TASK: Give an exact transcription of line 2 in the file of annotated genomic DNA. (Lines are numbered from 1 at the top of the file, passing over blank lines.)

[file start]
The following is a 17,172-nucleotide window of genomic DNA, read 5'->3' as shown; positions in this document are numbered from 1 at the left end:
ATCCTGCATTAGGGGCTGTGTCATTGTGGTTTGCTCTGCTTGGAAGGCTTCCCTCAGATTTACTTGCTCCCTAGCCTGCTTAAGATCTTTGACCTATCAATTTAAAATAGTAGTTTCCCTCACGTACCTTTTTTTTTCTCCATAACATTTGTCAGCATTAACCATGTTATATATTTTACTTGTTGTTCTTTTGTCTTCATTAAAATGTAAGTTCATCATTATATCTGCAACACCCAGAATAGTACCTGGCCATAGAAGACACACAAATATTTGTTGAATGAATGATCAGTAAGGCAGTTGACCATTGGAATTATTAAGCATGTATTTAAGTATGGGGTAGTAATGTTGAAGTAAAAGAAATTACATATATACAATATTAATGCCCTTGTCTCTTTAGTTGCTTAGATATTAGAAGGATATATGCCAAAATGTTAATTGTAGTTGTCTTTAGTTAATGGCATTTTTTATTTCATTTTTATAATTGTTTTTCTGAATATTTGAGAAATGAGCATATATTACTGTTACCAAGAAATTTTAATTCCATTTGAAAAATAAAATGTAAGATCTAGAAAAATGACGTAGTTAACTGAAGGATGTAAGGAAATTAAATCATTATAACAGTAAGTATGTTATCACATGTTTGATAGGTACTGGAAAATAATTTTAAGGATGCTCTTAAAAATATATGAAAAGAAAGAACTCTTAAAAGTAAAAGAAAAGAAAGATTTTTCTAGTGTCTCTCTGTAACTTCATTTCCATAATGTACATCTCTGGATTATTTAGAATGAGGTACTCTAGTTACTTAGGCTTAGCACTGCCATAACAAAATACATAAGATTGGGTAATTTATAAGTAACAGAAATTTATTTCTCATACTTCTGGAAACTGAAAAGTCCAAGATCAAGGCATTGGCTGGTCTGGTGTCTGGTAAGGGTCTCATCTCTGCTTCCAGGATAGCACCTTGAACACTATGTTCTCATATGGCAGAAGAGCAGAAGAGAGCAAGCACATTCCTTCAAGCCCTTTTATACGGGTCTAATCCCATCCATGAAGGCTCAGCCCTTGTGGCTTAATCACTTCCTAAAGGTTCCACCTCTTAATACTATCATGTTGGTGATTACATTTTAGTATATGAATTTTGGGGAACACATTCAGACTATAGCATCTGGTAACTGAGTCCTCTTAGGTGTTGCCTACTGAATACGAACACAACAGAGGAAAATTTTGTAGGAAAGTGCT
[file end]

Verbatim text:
ATCCTGCATTAGGGGCTGTGTCATTGTGGTTTGCTCTGCTTGGAAGGCTTCCCTCAGATTTACTTGCTCCCTAGCCTGCTTAAGATCTTTGACCTATCAATTTAAAATAGTAGTTTCCCTCACGTACCTTTTTTTTTCTCCATAACATTTGTCAGCATTAACCATGTTATATATTTTACTTGTTGTTCTTTTGTCTTCATTAAAATGTAAGTTCATCATTATATCTGCAACACCCAGAATAGTACCTGGCCATAGAAGACACACAAATATTTGTTGAATGAATGATCAGTAAGGCAGTTGACCATTGGAATTATTAAGCATGTATTTAAGTATGGGGTAGTAATGTTGAAGTAAAAGAAATTACATATATACAATATTAATGCCCTTGTCTCTTTAGTTGCTTAGATATTAGAAGGATATATGCCAAAATGTTAATTGTAGTTGTCTTTAGTTAATGGCATTTTTTATTTCATTTTTATAATTGTTTTTCTGAATATTTGAGAAATGAGCATATATTACTGTTACCAAGAAATTTTAATTCCATTTGAAAAATAAAATGTAAGATCTAGAAAAATGACGTAGTTAACTGAAGGATGTAAGGAAATTAAATCATTATAACAGTAAGTATGTTATCACATGTTTGATAGGTACTGGAAAATAATTTTAAGGATGCTCTTAAAAATATATGAAAAGAAAGAACTCTTAAAAGTAAAAGAAAAGAAAGATTTTTCTAGTGTCTCTCTGTAACTTCATTTCCATAATGTACATCTCTGGATTATTTAGAATGAGGTACTCTAGTTACTTAGGCTTAGCACTGCCATAACAAAATACATAAGATTGGGTAATTTATAAGTAACAGAAATTTATTTCTCATACTTCTGGAAACTGAAAAGTCCAAGATCAAGGCATTGGCTGGTCTGGTGTCTGGTAAGGGTCTCATCTCTGCTTCCAGGATAGCACCTTGAACACTATGTTCTCATATGGCAGAAGAGCAGAAGAGAGCAAGCACATTCCTTCAAGCCCTTTTATACGGGTCTAATCCCATCCATGAAGGCTCAGCCCTTGTGGCTTAATCACTTCCTAAAGGTTCCACCTCTTAATACTATCATGTTGGTGATTACATTTTAGTATATGAATTTTGGGGAACACATTCAGACTATAGCATCTGGTAACTGAGTCCTCTTAGGTGTTGCCTACTGAATACGAACACAACAGAGGAAAATTTTGTAGGAAAGTGCT